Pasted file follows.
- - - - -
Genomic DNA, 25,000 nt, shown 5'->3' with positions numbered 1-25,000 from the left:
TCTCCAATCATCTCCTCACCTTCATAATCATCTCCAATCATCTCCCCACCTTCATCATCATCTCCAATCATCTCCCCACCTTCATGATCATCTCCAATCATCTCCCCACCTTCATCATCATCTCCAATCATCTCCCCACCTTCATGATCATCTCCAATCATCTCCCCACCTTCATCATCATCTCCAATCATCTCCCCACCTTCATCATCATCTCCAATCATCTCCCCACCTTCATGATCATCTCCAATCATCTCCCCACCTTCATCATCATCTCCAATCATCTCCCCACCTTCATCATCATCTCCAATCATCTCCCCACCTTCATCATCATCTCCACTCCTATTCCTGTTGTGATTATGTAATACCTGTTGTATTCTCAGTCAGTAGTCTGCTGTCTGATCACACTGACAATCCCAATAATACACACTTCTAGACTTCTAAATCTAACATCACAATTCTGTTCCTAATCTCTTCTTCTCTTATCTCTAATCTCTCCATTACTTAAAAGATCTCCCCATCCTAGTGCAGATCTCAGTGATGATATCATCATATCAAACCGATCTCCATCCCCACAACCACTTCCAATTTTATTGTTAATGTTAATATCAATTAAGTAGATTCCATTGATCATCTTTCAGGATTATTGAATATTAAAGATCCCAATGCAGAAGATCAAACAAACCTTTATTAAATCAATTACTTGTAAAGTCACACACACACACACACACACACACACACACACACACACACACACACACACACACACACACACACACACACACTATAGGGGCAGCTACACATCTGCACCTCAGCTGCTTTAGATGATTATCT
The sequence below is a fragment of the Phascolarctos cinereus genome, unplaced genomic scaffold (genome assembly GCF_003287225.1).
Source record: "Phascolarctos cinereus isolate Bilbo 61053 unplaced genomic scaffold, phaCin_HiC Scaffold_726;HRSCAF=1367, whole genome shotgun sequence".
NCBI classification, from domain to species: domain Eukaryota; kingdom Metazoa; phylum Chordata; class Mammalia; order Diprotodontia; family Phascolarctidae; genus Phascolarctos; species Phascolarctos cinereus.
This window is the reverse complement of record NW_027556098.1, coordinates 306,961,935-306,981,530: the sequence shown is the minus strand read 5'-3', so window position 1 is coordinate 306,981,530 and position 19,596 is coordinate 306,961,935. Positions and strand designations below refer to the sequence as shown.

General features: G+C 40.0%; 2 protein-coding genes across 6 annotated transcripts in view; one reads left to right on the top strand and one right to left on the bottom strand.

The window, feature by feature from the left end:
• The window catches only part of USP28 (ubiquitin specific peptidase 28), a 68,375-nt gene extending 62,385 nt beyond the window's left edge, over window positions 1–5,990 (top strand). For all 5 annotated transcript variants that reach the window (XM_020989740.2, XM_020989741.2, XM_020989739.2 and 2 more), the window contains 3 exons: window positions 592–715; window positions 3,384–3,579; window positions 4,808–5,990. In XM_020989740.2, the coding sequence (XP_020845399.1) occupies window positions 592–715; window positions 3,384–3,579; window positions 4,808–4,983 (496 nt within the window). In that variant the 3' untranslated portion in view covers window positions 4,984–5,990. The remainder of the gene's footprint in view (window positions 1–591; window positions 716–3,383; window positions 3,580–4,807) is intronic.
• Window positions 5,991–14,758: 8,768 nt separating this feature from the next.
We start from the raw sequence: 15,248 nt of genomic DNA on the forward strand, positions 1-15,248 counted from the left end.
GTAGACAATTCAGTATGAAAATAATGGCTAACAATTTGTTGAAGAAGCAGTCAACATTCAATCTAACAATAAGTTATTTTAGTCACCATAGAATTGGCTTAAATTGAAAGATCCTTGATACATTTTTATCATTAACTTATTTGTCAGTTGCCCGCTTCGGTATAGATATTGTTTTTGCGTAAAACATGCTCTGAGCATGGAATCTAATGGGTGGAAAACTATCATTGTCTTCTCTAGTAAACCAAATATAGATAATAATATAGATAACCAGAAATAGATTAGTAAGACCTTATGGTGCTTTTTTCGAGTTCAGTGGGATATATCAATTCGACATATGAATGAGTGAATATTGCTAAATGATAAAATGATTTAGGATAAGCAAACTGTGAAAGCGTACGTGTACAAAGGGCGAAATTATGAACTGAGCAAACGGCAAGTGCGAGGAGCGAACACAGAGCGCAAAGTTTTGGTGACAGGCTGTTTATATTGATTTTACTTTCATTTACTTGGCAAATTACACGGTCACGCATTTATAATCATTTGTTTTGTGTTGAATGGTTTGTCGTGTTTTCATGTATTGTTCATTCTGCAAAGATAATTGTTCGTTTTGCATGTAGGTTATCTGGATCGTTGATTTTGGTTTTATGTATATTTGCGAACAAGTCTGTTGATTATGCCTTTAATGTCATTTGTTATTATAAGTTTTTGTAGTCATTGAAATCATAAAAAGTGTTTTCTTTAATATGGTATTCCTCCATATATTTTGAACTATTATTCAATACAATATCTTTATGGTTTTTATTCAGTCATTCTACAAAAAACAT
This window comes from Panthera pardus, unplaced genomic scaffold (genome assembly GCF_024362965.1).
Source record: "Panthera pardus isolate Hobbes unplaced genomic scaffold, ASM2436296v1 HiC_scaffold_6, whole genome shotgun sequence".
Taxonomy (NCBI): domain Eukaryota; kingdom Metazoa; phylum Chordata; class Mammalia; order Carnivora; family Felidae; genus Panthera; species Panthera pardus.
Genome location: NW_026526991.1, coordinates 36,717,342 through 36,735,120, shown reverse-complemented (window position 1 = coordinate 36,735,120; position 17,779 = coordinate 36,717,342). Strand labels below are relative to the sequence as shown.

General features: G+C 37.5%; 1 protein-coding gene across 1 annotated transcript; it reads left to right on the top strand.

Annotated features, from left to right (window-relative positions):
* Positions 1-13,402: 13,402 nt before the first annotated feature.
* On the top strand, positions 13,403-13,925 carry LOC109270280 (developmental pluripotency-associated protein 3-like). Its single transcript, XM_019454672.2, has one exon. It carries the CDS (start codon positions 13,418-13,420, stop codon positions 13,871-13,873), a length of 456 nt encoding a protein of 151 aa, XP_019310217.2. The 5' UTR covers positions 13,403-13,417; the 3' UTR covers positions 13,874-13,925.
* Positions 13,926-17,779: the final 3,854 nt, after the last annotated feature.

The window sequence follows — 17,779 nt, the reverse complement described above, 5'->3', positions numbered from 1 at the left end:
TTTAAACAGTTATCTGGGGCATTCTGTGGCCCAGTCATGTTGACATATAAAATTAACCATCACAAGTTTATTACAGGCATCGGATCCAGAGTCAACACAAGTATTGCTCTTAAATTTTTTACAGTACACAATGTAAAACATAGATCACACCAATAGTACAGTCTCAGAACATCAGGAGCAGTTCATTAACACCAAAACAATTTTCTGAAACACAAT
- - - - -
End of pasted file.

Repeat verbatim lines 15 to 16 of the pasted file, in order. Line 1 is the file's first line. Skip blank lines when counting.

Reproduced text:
Taxonomy (NCBI): domain Eukaryota; kingdom Metazoa; phylum Chordata; class Mammalia; order Carnivora; family Felidae; genus Panthera; species Panthera pardus.
Genome location: NW_026526991.1, coordinates 36,717,342 through 36,735,120, shown reverse-complemented (window position 1 = coordinate 36,735,120; position 17,779 = coordinate 36,717,342). Strand labels below are relative to the sequence as shown.